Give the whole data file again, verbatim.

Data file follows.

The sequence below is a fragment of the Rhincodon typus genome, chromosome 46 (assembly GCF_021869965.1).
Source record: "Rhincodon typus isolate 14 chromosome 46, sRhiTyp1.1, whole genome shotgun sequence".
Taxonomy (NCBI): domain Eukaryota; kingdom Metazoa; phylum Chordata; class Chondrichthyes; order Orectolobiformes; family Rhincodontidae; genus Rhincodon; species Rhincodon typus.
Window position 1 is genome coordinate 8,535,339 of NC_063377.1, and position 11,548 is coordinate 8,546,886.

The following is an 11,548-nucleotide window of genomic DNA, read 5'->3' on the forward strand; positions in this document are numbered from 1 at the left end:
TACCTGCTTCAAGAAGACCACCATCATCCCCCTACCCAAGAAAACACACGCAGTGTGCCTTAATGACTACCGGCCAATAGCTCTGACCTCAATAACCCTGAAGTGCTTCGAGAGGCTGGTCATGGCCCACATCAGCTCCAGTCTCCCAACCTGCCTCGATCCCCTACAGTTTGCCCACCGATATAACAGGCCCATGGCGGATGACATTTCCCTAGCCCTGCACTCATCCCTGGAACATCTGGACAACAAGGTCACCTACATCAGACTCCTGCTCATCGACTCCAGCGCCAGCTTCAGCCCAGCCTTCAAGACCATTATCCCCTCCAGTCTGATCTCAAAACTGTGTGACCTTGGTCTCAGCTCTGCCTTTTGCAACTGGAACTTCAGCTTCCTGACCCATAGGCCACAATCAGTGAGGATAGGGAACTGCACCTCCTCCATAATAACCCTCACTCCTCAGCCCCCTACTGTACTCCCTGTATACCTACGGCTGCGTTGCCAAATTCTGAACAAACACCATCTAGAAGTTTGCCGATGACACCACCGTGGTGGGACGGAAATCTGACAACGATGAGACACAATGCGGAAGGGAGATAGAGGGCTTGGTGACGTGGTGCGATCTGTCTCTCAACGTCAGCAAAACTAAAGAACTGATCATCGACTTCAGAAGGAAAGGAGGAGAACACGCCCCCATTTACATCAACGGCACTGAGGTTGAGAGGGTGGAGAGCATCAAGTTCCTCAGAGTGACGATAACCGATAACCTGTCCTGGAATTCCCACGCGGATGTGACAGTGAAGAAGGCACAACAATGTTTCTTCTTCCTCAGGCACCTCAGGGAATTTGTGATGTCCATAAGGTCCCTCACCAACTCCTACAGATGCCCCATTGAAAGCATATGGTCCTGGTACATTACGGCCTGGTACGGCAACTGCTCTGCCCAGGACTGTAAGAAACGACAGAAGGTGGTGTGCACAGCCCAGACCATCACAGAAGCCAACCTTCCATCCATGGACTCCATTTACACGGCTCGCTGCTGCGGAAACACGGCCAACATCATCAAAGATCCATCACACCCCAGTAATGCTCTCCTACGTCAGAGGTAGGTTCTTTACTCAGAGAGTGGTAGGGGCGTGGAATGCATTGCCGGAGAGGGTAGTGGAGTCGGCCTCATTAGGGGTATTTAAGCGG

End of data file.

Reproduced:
The sequence below is a fragment of the Rhincodon typus genome, chromosome 46 (assembly GCF_021869965.1).
Source record: "Rhincodon typus isolate 14 chromosome 46, sRhiTyp1.1, whole genome shotgun sequence".
Taxonomy (NCBI): domain Eukaryota; kingdom Metazoa; phylum Chordata; class Chondrichthyes; order Orectolobiformes; family Rhincodontidae; genus Rhincodon; species Rhincodon typus.
Window position 1 is genome coordinate 8,535,339 of NC_063377.1, and position 11,548 is coordinate 8,546,886.

The following is an 11,548-nucleotide window of genomic DNA, read 5'->3' on the forward strand; positions in this document are numbered from 1 at the left end:
TACCTGCTTCAAGAAGACCACCATCATCCCCCTACCCAAGAAAACACACGCAGTGTGCCTTAATGACTACCGGCCAATAGCTCTGACCTCAATAACCCTGAAGTGCTTCGAGAGGCTGGTCATGGCCCACATCAGCTCCAGTCTCCCAACCTGCCTCGATCCCCTACAGTTTGCCCACCGATATAACAGGCCCATGGCGGATGACATTTCCCTAGCCCTGCACTCATCCCTGGAACATCTGGACAACAAGGTCACCTACATCAGACTCCTGCTCATCGACTCCAGCGCCAGCTTCAGCCCAGCCTTCAAGACCATTATCCCCTCCAGTCTGATCTCAAAACTGTGTGACCTTGGTCTCAGCTCTGCCTTTTGCAACTGGAACTTCAGCTTCCTGACCCATAGGCCACAATCAGTGAGGATAGGGAACTGCACCTCCTCCATAATAACCCTCACTCCTCAGCCCCCTACTGTACTCCCTGTATACCTACGGCTGCGTTGCCAAATTCTGAACAAACACCATCTAGAAGTTTGCCGATGACACCACCGTGGTGGGACGGAAATCTGACAACGATGAGACACAATGCGGAAGGGAGATAGAGGGCTTGGTGACGTGGTGCGATCTGTCTCTCAACGTCAGCAAAACTAAAGAACTGATCATCGACTTCAGAAGGAAAGGAGGAGAACACGCCCCCATTTACATCAACGGCACTGAGGTTGAGAGGGTGGAGAGCATCAAGTTCCTCAGAGTGACGATAACCGATAACCTGTCCTGGAATTCCCACGCGGATGTGACAGTGAAGAAGGCACAACAATGTTTCTTCTTCCTCAGGCACCTCAGGGAATTTGTGATGTCCATAAGGTCCCTCACCAACTCCTACAGATGCCCCATTGAAAGCATATGGTCCTGGTACATTACGGCCTGGTACGGCAACTGCTCTGCCCAGGACTGTAAGAAACGACAGAAGGTGGTGTGCACAGCCCAGACCATCACAGAAGCCAACCTTCCATCCATGGACTCCATTTACACGGCTCGCTGCTGCGGAAACACGGCCAACATCATCAAAGATCCATCACACCCCAGTAATGCTCTCCTACGTCAGAGGTAGGTTCTTTACTCAGAGAGTGGTAGGGGCGTGGAATGCATTGCCGGAGAGGGTAGTGGAGTCGGCCTCATTAGGGGTATTTAAGCGG